Brain cancer is an incredible challenge for modern medicine. Most drugs don’t make it past the blood-brain barrier, so alternative (and creative) treatment methods are constantly in the works.
The current go-to treatment for brain cancer is surgical resection, combined with radiotherapy and chemotherapy. The surgery gets rid of the bulk of cancer cells, with radiotherapy and chemotherapy acting as the mop-up crew if any cancer remains. Unfortunately, in the case of brain cancer, it often is not enough, with most patients seeing recurrence due to cancer that had invaded deeper into the tissue.
The challenge that researchers face is creating a more effective treatment than surgery + chemo/radiotherapy. A new technology called photodynamic therapy has risen as a possible replacement for chemo/radiotherapies. This technique uses inactive drugs that accumulate in brain cancer cells. When exposed to light, this drug then activates and causes cell death. This technology is implemented during the tumor resection in the brain to kill any remained cancer cells in the surrounding tissue.
Photodynamic therapy is already in clinical trials. However, a new study out of the photodynamic therapy center in Buffalo, New York, sought to improve treatment. In a partnership with Photolitec, they wanted to know if another technology called sonodynamic therapy could be used in conjunction with the photodynamic therapy drugs. This technology works similarly, except it uses ultrasound to activate the drug instead of light. Ultrasound waves would penetrate deeper into tissue than light and reach cancer cells that would otherwise have escaped photodynamic therapy alone.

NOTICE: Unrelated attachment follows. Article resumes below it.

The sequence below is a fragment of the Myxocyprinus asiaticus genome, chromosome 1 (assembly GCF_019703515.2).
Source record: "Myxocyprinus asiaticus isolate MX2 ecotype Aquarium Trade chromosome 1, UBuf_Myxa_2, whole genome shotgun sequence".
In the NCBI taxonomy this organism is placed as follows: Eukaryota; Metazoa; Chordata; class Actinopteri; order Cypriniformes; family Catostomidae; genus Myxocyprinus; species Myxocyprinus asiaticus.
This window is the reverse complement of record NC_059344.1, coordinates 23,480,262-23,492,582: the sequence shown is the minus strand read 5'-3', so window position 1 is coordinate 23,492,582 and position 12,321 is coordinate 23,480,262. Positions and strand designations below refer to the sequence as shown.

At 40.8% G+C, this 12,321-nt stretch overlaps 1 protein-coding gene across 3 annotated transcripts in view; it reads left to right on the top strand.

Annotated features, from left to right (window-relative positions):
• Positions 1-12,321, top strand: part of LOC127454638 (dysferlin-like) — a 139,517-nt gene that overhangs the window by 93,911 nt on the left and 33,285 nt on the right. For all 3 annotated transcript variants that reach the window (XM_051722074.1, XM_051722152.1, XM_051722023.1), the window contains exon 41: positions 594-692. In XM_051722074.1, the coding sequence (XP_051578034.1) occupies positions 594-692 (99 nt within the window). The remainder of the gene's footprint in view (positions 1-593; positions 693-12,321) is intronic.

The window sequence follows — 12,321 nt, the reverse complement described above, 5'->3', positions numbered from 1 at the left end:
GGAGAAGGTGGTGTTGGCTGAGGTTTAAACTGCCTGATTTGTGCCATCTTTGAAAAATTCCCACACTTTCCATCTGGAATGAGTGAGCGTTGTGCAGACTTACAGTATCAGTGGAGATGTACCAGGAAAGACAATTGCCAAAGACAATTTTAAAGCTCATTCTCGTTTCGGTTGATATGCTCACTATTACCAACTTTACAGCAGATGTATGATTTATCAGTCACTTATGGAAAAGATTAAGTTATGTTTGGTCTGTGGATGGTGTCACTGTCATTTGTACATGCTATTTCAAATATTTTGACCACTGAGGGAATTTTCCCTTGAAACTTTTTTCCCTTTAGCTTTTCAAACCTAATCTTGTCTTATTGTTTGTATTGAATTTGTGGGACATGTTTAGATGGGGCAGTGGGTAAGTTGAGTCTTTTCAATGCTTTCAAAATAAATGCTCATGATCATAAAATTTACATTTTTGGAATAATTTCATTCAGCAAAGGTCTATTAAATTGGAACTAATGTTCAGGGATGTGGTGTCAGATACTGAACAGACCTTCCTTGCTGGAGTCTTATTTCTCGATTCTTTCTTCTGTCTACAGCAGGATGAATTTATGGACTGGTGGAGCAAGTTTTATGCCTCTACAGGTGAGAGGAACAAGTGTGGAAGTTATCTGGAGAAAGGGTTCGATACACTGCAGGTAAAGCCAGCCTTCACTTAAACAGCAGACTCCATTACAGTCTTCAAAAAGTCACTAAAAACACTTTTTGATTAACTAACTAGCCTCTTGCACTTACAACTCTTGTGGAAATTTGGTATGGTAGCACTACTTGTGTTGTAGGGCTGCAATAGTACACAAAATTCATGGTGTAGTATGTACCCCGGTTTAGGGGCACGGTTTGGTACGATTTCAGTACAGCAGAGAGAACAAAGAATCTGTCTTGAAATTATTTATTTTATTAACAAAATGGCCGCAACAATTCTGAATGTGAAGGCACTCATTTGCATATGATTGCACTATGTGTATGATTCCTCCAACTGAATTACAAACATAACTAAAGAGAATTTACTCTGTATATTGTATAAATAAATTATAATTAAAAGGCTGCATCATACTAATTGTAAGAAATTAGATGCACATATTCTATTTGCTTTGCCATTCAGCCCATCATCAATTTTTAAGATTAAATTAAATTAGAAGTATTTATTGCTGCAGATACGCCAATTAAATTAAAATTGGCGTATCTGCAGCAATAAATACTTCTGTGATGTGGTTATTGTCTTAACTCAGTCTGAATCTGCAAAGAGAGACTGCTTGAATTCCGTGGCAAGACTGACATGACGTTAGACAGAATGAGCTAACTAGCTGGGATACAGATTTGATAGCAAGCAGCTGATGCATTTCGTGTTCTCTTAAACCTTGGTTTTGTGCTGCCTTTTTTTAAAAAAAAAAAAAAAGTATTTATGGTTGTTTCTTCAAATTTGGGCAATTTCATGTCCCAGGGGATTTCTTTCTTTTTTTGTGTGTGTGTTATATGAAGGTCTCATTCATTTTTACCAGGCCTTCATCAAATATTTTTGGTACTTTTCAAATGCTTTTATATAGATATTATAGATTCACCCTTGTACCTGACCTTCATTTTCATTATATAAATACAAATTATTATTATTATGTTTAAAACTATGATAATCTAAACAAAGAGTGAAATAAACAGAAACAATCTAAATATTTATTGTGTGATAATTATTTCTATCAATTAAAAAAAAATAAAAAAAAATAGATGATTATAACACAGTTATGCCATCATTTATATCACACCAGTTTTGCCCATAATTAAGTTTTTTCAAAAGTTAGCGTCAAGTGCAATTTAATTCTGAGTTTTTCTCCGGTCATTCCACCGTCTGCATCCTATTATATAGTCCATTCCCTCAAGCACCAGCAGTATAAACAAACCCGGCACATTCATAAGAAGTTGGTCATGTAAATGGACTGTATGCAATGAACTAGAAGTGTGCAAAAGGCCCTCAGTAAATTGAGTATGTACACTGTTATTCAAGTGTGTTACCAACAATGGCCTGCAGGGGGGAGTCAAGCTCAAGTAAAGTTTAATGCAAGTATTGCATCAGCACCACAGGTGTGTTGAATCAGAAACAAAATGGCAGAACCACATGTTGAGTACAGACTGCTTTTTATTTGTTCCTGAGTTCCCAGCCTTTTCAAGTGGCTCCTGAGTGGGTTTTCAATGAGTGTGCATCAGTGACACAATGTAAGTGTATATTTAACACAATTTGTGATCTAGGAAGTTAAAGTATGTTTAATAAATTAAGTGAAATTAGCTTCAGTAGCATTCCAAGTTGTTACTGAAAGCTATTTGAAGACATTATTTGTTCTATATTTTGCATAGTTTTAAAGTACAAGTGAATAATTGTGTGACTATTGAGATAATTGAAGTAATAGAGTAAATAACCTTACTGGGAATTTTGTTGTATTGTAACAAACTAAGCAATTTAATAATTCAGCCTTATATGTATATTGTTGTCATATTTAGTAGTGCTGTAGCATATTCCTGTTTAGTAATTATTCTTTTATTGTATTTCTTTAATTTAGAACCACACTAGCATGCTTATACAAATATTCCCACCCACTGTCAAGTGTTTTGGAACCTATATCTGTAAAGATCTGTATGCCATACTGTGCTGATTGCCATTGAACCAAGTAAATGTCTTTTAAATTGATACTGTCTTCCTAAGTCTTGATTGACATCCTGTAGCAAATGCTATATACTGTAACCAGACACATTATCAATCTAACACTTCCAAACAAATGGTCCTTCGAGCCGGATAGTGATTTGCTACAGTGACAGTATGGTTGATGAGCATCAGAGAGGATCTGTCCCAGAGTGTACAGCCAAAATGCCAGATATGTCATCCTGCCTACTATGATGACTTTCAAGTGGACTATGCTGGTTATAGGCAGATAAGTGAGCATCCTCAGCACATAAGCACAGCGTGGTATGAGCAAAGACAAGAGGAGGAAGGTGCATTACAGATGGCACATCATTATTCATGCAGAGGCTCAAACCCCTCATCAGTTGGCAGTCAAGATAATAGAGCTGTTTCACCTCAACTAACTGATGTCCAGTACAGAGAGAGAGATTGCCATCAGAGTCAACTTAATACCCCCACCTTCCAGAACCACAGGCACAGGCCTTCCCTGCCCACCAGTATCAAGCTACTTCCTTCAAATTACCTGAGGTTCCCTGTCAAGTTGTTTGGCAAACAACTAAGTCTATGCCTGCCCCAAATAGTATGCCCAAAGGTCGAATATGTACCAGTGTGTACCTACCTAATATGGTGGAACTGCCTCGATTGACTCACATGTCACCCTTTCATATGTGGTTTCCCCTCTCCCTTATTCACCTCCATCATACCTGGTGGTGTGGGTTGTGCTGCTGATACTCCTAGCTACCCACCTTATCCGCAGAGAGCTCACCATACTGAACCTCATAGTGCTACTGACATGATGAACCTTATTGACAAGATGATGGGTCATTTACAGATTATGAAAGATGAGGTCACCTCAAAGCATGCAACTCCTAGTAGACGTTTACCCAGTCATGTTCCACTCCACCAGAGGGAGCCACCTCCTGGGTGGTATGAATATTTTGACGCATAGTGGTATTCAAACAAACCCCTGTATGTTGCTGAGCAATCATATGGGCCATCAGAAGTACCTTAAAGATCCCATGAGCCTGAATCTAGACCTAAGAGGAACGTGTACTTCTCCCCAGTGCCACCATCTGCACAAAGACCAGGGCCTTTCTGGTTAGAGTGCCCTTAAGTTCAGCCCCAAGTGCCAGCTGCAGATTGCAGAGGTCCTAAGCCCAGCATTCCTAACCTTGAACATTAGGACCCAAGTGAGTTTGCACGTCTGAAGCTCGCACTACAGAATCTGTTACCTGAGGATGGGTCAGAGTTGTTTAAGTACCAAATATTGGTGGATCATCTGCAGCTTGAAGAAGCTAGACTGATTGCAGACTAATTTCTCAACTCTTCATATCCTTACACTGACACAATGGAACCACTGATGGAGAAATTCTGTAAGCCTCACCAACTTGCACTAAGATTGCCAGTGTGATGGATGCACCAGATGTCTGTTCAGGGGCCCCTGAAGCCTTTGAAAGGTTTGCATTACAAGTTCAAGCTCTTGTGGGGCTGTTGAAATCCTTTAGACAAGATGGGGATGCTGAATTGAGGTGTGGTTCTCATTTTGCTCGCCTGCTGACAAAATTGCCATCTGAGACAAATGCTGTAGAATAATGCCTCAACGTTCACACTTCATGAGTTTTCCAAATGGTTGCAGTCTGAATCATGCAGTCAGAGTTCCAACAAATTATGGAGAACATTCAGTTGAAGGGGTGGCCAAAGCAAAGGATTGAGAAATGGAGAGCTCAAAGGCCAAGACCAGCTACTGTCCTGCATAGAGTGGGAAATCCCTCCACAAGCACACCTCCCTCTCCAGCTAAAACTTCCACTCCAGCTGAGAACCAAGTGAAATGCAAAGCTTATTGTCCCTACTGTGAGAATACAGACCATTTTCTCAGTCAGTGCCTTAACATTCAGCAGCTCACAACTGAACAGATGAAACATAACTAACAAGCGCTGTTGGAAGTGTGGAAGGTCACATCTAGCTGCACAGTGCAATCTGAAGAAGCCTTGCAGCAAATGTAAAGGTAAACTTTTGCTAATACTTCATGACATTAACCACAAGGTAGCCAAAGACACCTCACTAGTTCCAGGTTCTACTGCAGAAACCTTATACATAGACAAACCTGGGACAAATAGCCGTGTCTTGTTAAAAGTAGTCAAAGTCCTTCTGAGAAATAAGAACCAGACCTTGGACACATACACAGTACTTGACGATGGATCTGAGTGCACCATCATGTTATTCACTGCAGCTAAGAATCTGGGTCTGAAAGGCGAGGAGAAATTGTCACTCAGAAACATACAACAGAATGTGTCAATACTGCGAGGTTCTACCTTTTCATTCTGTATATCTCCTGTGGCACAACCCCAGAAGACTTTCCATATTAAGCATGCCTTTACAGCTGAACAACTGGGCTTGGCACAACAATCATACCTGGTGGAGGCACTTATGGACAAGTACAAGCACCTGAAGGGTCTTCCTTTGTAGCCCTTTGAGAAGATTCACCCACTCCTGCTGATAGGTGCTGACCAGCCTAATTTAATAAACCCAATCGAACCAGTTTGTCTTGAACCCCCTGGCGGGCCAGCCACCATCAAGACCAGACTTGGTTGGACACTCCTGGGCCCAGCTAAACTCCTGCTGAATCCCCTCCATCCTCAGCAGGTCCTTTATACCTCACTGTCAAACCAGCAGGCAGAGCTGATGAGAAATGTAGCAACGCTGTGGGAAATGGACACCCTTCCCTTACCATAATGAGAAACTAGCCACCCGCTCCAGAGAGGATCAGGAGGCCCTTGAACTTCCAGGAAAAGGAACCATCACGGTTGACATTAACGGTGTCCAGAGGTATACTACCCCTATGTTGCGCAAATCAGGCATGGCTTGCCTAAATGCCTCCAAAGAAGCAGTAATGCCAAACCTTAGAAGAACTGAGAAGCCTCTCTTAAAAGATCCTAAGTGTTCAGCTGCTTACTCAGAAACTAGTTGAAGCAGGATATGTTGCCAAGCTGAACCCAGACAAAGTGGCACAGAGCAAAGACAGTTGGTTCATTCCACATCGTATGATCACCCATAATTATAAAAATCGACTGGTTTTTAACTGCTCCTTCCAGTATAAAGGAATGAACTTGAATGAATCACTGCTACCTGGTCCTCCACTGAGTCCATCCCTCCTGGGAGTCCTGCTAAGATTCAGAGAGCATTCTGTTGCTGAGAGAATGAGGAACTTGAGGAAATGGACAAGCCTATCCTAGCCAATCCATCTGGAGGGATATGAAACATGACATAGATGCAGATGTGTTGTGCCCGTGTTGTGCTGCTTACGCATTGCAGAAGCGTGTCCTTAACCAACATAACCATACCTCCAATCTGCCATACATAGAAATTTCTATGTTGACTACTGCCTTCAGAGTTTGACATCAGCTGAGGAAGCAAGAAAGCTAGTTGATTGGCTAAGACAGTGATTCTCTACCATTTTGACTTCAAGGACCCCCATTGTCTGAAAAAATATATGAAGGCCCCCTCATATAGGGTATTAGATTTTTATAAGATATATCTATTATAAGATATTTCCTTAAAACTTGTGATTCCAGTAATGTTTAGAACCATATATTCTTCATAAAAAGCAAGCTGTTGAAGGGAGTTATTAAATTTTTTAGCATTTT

The study began by setting up in vitro and in vivo tests. An ultrasound generator would produce ultrasonic waves through a water bag onto either a plate of cancer cells or a mouse model tumor. They confirmed that the ultrasonic waves could activate the drug and induce cell death against brain cancer cells in both settings. They actually noted that ultrasound activation could cause a different type of drug activation than light did. A combination of light and ultrasound activation was deemed the most effective against the cancer cells tested and could perhaps improve the effectiveness of resection surgery.
This study examined if sonodynamic therapy could act as an effective activator akin to photodynamic therapy. Sonodynamic therapy did indeed activate the same drugs used in photodynamic therapy, and co-activation with both light and ultrasound waves produced the most effective results. Sonodynamic therapy still needs plenty of studying, but this paper shows it has a promising outlook.
The study concludes, “Further studies are required to optimize the drug, light and US doses, and to determine the impact of slight increase in tumor temperature in long-term tumor response, before moving this approach from bench to bedside for the treatment of glioblastoma and other cancer types, which are currently underway.”